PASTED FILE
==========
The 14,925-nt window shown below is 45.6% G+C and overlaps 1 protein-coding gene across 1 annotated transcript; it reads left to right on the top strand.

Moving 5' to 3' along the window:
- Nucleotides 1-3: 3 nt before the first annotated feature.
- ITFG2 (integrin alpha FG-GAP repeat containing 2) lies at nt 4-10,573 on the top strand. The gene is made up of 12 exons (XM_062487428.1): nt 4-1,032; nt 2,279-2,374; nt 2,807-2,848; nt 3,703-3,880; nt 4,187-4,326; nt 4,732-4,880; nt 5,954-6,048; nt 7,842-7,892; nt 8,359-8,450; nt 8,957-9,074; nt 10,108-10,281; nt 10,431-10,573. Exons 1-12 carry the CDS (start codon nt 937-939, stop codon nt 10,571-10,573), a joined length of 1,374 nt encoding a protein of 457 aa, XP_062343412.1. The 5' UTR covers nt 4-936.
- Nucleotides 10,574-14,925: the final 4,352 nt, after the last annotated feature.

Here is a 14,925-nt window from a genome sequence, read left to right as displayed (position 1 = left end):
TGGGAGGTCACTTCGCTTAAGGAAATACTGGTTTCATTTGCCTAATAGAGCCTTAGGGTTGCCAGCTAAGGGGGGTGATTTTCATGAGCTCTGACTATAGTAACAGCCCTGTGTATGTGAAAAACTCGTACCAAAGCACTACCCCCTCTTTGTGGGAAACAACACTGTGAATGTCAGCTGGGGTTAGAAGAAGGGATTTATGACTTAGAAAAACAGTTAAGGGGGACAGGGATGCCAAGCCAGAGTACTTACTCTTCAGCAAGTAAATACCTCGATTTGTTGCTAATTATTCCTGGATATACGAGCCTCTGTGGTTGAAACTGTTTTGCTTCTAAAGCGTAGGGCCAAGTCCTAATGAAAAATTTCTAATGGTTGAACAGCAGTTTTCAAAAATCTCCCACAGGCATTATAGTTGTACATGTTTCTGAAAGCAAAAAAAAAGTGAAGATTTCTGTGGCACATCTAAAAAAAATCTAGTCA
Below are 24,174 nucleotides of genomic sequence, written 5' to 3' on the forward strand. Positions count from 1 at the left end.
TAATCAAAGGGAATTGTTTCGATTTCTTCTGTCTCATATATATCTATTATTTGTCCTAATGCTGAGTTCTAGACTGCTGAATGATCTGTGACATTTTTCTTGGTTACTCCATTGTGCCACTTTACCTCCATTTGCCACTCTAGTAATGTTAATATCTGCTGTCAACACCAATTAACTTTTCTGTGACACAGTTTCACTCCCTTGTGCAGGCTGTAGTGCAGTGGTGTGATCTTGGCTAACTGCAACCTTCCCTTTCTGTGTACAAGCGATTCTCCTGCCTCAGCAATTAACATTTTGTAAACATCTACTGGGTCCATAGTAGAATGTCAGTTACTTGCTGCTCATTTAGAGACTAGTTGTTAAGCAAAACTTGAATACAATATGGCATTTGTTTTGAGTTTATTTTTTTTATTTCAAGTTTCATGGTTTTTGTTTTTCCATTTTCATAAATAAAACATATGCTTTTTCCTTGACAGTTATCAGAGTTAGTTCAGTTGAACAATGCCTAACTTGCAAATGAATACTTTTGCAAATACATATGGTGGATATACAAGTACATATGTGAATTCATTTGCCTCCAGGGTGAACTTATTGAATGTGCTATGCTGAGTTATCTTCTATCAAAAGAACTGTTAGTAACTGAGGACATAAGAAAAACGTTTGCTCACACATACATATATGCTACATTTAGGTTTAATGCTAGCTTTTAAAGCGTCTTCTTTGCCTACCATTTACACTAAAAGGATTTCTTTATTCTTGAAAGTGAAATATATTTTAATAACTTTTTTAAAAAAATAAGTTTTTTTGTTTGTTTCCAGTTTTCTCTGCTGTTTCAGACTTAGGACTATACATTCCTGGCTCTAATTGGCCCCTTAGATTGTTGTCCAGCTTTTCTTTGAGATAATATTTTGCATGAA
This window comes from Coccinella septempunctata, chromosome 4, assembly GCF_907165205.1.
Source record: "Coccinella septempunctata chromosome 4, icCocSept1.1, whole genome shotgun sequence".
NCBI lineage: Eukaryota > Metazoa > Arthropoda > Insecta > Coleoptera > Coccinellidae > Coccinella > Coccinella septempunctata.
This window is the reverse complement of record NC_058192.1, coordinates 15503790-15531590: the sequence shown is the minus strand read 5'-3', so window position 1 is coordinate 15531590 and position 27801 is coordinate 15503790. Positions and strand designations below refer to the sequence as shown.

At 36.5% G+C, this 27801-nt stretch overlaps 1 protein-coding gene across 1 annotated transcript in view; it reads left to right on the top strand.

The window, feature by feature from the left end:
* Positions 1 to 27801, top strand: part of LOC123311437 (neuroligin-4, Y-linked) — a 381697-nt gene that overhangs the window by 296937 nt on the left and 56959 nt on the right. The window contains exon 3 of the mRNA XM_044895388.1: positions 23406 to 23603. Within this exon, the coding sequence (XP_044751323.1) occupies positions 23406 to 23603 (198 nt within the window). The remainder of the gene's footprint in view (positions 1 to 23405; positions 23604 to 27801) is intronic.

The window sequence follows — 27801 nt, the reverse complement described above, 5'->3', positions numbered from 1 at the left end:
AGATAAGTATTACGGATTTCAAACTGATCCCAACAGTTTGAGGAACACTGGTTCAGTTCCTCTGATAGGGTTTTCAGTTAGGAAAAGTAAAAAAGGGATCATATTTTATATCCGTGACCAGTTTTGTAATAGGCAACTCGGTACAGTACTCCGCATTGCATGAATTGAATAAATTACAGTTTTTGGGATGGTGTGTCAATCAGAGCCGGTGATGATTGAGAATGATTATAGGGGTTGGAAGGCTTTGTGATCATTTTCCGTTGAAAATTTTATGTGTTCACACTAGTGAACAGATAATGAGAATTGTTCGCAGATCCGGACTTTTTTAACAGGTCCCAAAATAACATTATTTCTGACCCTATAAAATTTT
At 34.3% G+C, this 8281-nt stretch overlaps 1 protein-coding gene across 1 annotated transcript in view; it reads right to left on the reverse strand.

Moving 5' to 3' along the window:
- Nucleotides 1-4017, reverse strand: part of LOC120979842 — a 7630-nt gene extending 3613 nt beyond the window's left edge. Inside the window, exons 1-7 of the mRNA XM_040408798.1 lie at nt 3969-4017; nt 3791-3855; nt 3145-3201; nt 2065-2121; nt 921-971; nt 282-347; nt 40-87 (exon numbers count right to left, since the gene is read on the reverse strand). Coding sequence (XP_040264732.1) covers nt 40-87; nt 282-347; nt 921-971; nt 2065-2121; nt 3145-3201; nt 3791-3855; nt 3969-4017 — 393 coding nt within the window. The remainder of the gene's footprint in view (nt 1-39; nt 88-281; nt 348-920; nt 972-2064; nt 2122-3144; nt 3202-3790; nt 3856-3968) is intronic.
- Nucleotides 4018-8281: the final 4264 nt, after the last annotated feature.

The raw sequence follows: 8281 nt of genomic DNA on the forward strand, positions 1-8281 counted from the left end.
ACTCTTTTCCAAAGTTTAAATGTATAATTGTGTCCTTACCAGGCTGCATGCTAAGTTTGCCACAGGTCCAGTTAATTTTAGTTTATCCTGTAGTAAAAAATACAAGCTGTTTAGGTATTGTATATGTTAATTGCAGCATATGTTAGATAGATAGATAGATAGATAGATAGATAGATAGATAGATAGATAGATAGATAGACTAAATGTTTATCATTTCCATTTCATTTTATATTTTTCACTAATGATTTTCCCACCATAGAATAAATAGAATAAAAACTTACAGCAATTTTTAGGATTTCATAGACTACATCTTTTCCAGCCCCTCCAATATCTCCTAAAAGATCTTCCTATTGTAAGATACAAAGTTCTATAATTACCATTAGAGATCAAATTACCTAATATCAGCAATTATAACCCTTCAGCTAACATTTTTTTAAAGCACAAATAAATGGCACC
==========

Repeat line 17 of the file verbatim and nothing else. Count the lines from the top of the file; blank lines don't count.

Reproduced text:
The window sequence follows — 27801 nt, the reverse complement described above, 5'->3', positions numbered from 1 at the left end: